WHAT ARE THE OBLIGATIONS REGARDING NOTIFICATION OF INCIDENTS?
Where a serious or dangerous incident occurs, the PCBU must:
- notify the regulatory body; and
- preserve the incident scene until an inspector attends or the regulatory body directs otherwise. The WHS Act sets out details of what constitutes a notifiable incident.
WHAT KIND OF FINES CAN BE IMPOSED?
The penalties imposed under the WHS Act are applied in accordance with a sliding scale which generally is as follows:
|Category of Penalty||Owners Corporation||Executive Committee Member||Worker or other|
|Recklessness/risk of death or serious injury/illness||$3 million||$600,000 or 5 years jailor both||$300,000 or 5 years jailor both|
|Breach of Duty/risk of death or serious injury/illness||$1.5 million||$300,000||$150,000|
|Breach of duty||$500,000||$100,000||$50,000|
The weight of the penalties reflects the significance of the obligations which are being enforced by the WHS Act.
WHAT CAN OWNERS CORPORATIONS DO TO ENSURE COMPLIANCE WITH OBLIGATIONS?
Some examples of measures that owners corporations may take to address the implementation of the new work health and safety laws include (but are not limited to):
- assume that the owners corporation is a PCBU and that the WHS Act applies to the owners corporation – most owners corporations engage workers either as employees or independent contractors to carry out maintenance and repair works and at some stage will therefore, be a PCBU;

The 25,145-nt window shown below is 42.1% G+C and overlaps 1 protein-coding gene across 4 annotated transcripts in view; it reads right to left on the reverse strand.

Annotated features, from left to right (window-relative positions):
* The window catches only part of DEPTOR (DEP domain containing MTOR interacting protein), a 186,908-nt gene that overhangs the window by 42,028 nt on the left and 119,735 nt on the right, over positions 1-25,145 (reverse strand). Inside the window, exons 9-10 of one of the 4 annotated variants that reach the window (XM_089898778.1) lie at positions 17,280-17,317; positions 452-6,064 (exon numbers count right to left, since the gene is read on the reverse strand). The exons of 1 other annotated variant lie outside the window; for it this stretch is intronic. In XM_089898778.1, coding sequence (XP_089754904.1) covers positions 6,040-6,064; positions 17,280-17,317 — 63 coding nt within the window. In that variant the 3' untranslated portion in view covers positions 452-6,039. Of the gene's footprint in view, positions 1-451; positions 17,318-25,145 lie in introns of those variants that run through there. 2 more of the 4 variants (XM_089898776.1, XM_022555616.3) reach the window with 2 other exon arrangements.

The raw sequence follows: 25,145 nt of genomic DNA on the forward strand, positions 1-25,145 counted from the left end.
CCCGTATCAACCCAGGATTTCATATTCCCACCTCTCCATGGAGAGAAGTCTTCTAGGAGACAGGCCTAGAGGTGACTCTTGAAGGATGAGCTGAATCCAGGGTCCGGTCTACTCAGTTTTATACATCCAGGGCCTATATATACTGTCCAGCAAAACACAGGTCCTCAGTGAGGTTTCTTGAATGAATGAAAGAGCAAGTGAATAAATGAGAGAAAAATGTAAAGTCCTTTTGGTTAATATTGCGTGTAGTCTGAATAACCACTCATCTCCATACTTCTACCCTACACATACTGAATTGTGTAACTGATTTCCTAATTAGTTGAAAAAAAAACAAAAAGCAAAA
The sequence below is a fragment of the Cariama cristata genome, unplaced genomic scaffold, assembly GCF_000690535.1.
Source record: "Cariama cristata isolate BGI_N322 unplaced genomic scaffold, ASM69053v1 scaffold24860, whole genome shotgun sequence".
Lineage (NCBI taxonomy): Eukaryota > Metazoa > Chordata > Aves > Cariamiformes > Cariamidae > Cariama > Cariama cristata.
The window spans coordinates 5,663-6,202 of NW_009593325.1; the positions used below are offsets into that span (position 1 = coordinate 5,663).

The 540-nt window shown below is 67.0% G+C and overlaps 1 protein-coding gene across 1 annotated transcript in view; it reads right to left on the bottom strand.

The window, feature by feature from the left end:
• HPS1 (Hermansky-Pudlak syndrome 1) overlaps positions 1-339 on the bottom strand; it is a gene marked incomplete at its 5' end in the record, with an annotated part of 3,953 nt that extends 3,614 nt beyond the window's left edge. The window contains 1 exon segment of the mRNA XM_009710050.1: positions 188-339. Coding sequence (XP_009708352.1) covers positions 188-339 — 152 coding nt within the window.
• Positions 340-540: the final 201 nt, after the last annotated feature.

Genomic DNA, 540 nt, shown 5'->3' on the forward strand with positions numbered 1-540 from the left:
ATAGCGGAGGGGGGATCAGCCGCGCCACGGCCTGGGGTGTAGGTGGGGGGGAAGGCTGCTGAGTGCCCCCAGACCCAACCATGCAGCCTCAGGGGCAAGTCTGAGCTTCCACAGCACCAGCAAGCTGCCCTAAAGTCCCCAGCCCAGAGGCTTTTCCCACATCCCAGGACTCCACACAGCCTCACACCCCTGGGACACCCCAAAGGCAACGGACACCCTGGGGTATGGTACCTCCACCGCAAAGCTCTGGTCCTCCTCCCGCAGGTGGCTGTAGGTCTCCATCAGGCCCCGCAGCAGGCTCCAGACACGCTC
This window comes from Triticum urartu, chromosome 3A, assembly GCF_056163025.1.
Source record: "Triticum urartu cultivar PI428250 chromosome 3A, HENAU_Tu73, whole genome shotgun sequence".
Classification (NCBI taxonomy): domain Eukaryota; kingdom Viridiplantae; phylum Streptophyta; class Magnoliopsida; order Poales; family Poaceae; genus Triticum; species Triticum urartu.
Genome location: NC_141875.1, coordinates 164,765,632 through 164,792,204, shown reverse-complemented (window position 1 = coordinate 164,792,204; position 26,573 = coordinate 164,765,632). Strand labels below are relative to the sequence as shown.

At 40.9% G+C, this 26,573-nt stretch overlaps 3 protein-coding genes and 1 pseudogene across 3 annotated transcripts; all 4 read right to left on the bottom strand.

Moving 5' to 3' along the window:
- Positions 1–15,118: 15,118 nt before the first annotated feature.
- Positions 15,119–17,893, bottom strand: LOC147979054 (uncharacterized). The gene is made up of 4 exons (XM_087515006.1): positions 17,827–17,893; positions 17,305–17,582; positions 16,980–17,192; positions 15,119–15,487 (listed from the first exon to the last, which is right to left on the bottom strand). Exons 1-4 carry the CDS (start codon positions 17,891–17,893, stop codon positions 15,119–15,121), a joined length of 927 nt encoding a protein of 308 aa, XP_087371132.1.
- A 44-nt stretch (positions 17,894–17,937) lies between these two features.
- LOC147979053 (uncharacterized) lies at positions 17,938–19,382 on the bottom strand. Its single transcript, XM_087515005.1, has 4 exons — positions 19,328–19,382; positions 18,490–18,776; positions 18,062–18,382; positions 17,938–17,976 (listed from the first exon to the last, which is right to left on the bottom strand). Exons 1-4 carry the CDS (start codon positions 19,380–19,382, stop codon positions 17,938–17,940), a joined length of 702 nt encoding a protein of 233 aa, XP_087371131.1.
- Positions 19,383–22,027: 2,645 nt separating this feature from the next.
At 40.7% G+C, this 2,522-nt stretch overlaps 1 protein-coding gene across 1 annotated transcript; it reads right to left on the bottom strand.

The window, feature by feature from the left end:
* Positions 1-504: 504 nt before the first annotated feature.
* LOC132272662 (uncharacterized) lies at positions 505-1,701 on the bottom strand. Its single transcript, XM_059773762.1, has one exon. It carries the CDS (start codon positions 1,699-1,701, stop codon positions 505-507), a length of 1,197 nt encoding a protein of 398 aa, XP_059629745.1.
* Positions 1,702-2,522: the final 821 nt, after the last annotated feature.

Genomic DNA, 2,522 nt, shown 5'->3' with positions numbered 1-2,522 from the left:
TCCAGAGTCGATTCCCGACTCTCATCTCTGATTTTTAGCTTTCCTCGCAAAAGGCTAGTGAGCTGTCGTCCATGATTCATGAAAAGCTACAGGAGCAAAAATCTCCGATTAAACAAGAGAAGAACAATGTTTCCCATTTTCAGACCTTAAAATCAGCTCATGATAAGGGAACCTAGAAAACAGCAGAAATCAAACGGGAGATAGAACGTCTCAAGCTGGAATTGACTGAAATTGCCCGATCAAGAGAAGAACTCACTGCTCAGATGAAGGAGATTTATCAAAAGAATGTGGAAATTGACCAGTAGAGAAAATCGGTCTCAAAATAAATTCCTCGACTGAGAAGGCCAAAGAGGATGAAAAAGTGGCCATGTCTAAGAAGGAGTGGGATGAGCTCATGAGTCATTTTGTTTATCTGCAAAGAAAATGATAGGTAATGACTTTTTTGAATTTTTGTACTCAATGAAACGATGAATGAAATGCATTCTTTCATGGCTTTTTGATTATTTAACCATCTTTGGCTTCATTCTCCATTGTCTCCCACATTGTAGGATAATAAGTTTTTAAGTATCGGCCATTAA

- identify reasonably foreseeable hazards on the common property and site;
- eliminate any risks and hazards identified as far as reasonably practicable or minimise the risks and hazards where they cannot be eliminated;
- implement compliance WHS Act plans and procedures;
- review and amend (if necessary) policies for new and existing executive committee members to ensure compliance with WHS Act;
- educate the owners about the new WHS Act regulations and obligations;
- make sure the insurances cover any additional risks imposed by the WHS Act – usually, office bearer’s legal liability insurance does not cover fines, penalties, punitive, exemplary or aggravated damages (always remember that no insurance can cover jail sentences);
- re-visit by-laws to ensure that they adequately deal with WHS Act obligations including the implementation of incident reporting systems and obligations to immediately notify the executive committee members of potential risks and safety issues identified;
- the holding of regular additional meetings of owners to discuss health and safety issues or concerns;
- consider whether you should provide height limits for workers (both employees and independent contractors) to minimise the risk of falls; and
- ensure that ongoing rules are implemented about vegetation management, storage of substances, maintenance of plant and equipment, induction of tradespeople, etc.
Thanks to Gavel and Page Lawyers for this article.